Tanya Howard is a senior keeper at the San Diego Zoo. Read her previous post,

52

An Orangutan is Born!

Our photographer's patience is finally rewarded as Indah brings her baby outside.

Our photographer’s patience is finally rewarded as Indah brings her baby outside.

As the day of the orangutan birth drew near, my days as a keeper had fallen into a familiar pattern. After conducting morning health checks on the other animals in my care, I arrived at the orangutan kitchen on Friday, October 25, 2013. I turned the camera monitor on, expecting to see our pregnant orangutan still sleeping. Indah always builds her nest in the front corner of her bedroom and covers herself up with burlap. But today was different: Indah was awake and sitting up. I immediately got excited, as I expected to see a baby orangutan. After a few minutes of scanning the bedroom with the monitor’s camera, I could not see an infant, so I made the decision to go down to the orangutan bedroom area earlier than usual to check on Indah.

All was quiet and normal as I entered the building. When I approached Indah, she came right up to me and was calm. But it was obvious that something was happening. She was constantly moving and climbing around her room. I wondered if this time around she remembered when her son, Cinta, was born and could recall what was happening. Soon, a couple of other keepers joined me, and we contacted the manager and veterinarian staff on duty.

From this point, everything happened very quickly. I knew that with Indah’s first offspring, Cinta, her labor lasted for less than an hour after her water broke. Everything went much faster this time around! The first check on Indah was at 6:30 a.m., and by 7 a.m., her water broke. We thought we were going to have to wait for a while, but she delighted and surprised us by giving birth 15 minutes later!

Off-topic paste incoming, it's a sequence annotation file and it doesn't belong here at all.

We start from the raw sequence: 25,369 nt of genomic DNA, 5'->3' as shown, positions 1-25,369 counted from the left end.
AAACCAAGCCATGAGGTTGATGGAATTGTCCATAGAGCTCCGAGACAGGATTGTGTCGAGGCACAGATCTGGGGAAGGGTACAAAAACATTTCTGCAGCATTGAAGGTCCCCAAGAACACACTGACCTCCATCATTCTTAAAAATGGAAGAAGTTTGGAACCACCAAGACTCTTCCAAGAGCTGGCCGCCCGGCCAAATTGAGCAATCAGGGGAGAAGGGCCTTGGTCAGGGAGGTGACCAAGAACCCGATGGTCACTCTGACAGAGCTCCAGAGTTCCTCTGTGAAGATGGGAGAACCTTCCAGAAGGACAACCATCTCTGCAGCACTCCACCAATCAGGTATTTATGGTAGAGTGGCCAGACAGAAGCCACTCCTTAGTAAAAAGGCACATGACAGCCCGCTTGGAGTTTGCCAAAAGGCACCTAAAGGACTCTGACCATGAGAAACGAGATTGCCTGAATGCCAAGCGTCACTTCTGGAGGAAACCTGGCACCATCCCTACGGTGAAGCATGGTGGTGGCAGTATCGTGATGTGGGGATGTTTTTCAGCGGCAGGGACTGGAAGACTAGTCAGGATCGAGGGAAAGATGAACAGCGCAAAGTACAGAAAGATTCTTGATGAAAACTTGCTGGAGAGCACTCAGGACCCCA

The baby was alert, and Indah immediately cleaned the infant’s airway. The baby vocalized and clutched onto Indah. Within 30 minutes, the baby was completely dry and cute and as perfect as can be! We were fortunate to be able to determine that she was a little girl. At this point, Indah was very comfortable with us observing her and the baby.

She continues to be a very attentive and caring mother. Any time the baby vocalizes, Indah turns her attention toward her, and the baby quiets right down. Indah had been choosing to remain inside the bedroom area most days to focus on the baby without having to worry about her environment and the other animals. She is given access to the exhibit each morning but does not always choose to go out. Keep your eyes “peeled” for them on Ape Cam!

Tanya Howard is a senior keeper at the San Diego Zoo. Read her previous post, Orangutan Indah: Think Pink.

52

Gorilla Frank Turns 5!

Gorilla Frank 5

Frank gets a turn to admire his colorful cake.

Frank, one of the newest arrivals to Gorilla Forest at the San Diego Zoo Safari Park, celebrated his fifth birthday over the weekend. Along with the other six gorillas, he found many surprises waiting for him in the exhibit. Everything a five year old would want for the perfect birthday was there: presents, a cake, and even an airplane were enjoyed by the troop!